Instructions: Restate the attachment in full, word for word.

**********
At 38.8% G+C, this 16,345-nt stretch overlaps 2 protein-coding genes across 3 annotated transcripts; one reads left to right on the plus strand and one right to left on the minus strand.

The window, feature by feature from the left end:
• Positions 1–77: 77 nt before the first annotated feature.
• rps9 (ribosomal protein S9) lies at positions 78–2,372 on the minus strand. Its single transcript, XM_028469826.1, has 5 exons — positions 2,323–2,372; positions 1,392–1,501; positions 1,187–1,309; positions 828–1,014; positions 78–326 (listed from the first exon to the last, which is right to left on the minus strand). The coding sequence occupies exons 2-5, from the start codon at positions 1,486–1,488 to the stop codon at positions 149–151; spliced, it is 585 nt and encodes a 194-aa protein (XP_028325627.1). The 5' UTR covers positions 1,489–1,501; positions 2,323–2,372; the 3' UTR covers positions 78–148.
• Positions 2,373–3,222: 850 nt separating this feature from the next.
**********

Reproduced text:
At 38.8% G+C, this 16,345-nt stretch overlaps 2 protein-coding genes across 3 annotated transcripts; one reads left to right on the plus strand and one right to left on the minus strand.

The window, feature by feature from the left end:
• Positions 1–77: 77 nt before the first annotated feature.
• rps9 (ribosomal protein S9) lies at positions 78–2,372 on the minus strand. Its single transcript, XM_028469826.1, has 5 exons — positions 2,323–2,372; positions 1,392–1,501; positions 1,187–1,309; positions 828–1,014; positions 78–326 (listed from the first exon to the last, which is right to left on the minus strand). The coding sequence occupies exons 2-5, from the start codon at positions 1,486–1,488 to the stop codon at positions 149–151; spliced, it is 585 nt and encodes a 194-aa protein (XP_028325627.1). The 5' UTR covers positions 1,489–1,501; positions 2,323–2,372; the 3' UTR covers positions 78–148.
• Positions 2,373–3,222: 850 nt separating this feature from the next.